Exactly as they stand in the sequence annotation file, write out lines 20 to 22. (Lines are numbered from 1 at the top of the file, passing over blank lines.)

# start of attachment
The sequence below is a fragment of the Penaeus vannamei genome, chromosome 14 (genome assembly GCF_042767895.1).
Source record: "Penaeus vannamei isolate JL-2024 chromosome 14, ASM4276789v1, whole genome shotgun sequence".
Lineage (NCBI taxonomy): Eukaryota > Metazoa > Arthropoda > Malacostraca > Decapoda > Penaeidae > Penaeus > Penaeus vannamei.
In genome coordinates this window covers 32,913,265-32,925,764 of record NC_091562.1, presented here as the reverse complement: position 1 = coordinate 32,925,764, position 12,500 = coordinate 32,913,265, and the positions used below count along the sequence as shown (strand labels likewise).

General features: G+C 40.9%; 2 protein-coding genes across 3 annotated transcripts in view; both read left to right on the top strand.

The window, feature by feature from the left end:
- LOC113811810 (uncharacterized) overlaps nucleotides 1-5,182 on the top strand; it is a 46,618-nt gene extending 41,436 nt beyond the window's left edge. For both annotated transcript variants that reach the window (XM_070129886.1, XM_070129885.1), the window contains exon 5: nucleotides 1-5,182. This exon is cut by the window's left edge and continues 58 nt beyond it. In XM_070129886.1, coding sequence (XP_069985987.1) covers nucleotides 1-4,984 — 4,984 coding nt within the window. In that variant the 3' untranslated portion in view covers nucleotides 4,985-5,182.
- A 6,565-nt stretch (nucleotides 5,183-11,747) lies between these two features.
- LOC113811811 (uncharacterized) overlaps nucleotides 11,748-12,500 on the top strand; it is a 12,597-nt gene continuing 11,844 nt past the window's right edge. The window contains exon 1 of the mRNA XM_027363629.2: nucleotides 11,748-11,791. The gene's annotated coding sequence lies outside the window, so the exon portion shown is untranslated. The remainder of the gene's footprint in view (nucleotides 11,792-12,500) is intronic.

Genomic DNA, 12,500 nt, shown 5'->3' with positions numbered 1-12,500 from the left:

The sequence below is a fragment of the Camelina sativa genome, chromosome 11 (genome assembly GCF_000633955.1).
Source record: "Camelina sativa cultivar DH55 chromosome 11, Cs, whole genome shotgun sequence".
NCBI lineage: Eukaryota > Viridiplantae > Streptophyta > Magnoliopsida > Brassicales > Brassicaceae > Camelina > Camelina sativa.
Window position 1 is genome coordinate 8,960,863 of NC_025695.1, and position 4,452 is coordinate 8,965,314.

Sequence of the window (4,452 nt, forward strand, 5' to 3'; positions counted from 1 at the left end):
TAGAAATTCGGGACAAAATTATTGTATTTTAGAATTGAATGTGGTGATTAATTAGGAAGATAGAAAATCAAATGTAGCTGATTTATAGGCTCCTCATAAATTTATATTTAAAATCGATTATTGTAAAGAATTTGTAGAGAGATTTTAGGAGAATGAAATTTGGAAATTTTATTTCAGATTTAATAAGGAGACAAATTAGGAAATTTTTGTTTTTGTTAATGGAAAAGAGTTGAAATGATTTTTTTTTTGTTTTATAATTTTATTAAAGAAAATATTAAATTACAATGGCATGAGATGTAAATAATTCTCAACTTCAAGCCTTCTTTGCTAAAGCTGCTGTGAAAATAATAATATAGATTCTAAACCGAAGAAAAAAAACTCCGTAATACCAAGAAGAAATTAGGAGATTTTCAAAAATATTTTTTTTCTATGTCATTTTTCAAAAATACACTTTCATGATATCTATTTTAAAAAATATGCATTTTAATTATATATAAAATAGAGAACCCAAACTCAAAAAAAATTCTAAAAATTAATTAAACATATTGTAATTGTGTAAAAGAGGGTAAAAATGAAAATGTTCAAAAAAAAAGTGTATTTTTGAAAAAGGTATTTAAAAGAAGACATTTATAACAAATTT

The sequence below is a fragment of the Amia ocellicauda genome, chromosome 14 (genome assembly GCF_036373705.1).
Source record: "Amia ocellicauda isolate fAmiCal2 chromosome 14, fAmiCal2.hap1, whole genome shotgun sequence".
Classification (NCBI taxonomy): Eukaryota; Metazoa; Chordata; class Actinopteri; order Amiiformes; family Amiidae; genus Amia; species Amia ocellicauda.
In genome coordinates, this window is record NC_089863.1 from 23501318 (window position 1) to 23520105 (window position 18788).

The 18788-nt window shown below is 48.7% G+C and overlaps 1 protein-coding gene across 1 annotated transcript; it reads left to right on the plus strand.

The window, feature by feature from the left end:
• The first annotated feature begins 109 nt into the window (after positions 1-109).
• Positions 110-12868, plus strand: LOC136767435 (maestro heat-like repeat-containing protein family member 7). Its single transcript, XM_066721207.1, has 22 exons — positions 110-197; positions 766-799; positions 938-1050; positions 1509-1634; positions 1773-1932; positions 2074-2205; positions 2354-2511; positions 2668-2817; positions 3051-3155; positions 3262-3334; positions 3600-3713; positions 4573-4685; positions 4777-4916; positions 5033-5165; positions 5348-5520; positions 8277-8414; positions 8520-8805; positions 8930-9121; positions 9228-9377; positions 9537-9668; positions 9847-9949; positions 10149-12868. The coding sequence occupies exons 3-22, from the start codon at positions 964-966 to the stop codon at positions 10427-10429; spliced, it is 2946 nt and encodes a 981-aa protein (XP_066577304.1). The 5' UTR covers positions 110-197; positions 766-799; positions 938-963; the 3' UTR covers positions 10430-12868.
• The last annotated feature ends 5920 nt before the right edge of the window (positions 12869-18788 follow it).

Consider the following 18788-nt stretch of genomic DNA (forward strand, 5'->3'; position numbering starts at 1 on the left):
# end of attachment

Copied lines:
In genome coordinates, this window is record NC_089863.1 from 23501318 (window position 1) to 23520105 (window position 18788).

The 18788-nt window shown below is 48.7% G+C and overlaps 1 protein-coding gene across 1 annotated transcript; it reads left to right on the plus strand.

The window, feature by feature from the left end: